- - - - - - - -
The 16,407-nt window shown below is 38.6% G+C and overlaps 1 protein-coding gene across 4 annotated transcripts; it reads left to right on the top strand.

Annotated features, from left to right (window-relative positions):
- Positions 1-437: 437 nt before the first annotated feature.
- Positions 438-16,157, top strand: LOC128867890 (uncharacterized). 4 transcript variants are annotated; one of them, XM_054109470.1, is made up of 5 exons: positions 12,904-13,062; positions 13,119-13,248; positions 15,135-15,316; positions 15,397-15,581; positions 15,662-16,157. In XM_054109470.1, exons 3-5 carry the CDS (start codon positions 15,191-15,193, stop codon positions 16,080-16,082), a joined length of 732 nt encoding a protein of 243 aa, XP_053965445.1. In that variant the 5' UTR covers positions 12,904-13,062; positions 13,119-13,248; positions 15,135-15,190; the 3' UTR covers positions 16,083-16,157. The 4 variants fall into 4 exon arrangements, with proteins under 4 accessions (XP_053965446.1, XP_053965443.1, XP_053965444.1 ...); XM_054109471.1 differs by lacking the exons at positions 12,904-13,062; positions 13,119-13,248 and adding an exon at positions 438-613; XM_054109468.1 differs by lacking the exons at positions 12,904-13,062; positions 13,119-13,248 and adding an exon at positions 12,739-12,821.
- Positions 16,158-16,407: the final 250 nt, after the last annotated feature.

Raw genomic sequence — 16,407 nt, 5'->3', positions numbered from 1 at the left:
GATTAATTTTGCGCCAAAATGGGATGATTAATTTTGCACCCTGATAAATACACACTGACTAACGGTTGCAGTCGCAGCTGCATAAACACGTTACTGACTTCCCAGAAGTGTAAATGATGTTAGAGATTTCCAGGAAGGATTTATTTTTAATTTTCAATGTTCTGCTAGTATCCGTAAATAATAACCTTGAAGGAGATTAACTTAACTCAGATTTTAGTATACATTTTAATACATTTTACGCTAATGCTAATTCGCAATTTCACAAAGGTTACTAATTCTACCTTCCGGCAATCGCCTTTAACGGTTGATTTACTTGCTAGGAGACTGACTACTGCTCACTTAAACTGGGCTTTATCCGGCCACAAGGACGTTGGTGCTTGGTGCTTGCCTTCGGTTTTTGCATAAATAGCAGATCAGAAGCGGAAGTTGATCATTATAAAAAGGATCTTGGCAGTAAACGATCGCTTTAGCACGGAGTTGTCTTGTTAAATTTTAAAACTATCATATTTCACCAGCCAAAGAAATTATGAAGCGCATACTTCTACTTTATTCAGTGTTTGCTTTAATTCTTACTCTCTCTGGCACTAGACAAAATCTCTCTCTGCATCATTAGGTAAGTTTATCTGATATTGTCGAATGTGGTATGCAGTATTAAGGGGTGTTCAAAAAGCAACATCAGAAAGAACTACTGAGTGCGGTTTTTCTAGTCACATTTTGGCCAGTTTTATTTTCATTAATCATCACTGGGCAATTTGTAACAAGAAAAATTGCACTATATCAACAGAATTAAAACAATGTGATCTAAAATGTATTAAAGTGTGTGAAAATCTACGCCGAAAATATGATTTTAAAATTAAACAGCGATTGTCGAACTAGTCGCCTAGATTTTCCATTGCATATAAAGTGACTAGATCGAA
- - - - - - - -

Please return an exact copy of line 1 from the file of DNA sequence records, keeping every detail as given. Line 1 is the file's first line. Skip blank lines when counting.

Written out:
The 16,407-nt window shown below is 38.6% G+C and overlaps 1 protein-coding gene across 4 annotated transcripts; it reads left to right on the top strand.